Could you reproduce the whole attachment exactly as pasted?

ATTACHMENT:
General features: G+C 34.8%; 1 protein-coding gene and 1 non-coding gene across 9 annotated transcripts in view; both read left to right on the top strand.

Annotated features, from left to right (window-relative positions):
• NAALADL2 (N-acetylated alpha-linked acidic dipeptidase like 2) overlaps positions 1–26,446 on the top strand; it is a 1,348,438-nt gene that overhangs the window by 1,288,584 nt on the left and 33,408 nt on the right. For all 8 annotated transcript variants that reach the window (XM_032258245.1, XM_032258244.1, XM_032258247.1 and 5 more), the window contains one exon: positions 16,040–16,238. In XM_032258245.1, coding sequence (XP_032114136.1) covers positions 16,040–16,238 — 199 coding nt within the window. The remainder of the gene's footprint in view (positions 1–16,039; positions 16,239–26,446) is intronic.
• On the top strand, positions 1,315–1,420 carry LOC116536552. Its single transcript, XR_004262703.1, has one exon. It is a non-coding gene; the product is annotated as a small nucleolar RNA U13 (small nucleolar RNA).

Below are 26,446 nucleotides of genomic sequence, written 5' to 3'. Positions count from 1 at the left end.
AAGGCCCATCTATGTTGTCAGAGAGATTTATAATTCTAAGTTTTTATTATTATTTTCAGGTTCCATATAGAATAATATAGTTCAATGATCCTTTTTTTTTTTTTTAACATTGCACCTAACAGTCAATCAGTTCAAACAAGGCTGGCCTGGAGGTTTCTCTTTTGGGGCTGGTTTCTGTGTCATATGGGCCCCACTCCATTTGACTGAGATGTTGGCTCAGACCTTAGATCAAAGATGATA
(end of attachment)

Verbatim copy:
General features: G+C 34.8%; 1 protein-coding gene and 1 non-coding gene across 9 annotated transcripts in view; both read left to right on the top strand.

Annotated features, from left to right (window-relative positions):
• NAALADL2 (N-acetylated alpha-linked acidic dipeptidase like 2) overlaps positions 1–26,446 on the top strand; it is a 1,348,438-nt gene that overhangs the window by 1,288,584 nt on the left and 33,408 nt on the right. For all 8 annotated transcript variants that reach the window (XM_032258245.1, XM_032258244.1, XM_032258247.1 and 5 more), the window contains one exon: positions 16,040–16,238. In XM_032258245.1, coding sequence (XP_032114136.1) covers positions 16,040–16,238 — 199 coding nt within the window. The remainder of the gene's footprint in view (positions 1–16,039; positions 16,239–26,446) is intronic.
• On the top strand, positions 1,315–1,420 carry LOC116536552. Its single transcript, XR_004262703.1, has one exon. It is a non-coding gene; the product is annotated as a small nucleolar RNA U13 (small nucleolar RNA).

Below are 26,446 nucleotides of genomic sequence, written 5' to 3'. Positions count from 1 at the left end.
AAGGCCCATCTATGTTGTCAGAGAGATTTATAATTCTAAGTTTTTATTATTATTTTCAGGTTCCATATAGAATAATATAGTTCAATGATCCTTTTTTTTTTTTTTAACATTGCACCTAACAGTCAATCAGTTCAAACAAGGCTGGCCTGGAGGTTTCTCTTTTGGGGCTGGTTTCTGTGTCATATGGGCCCCACTCCATTTGACTGAGATGTTGGCTCAGACCTTAGATCAAAGATGATA